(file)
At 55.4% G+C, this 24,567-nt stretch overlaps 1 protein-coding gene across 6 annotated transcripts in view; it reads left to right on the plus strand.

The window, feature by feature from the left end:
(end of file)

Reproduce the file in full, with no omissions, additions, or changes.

At 55.4% G+C, this 24,567-nt stretch overlaps 1 protein-coding gene across 6 annotated transcripts in view; it reads left to right on the plus strand.

The window, feature by feature from the left end: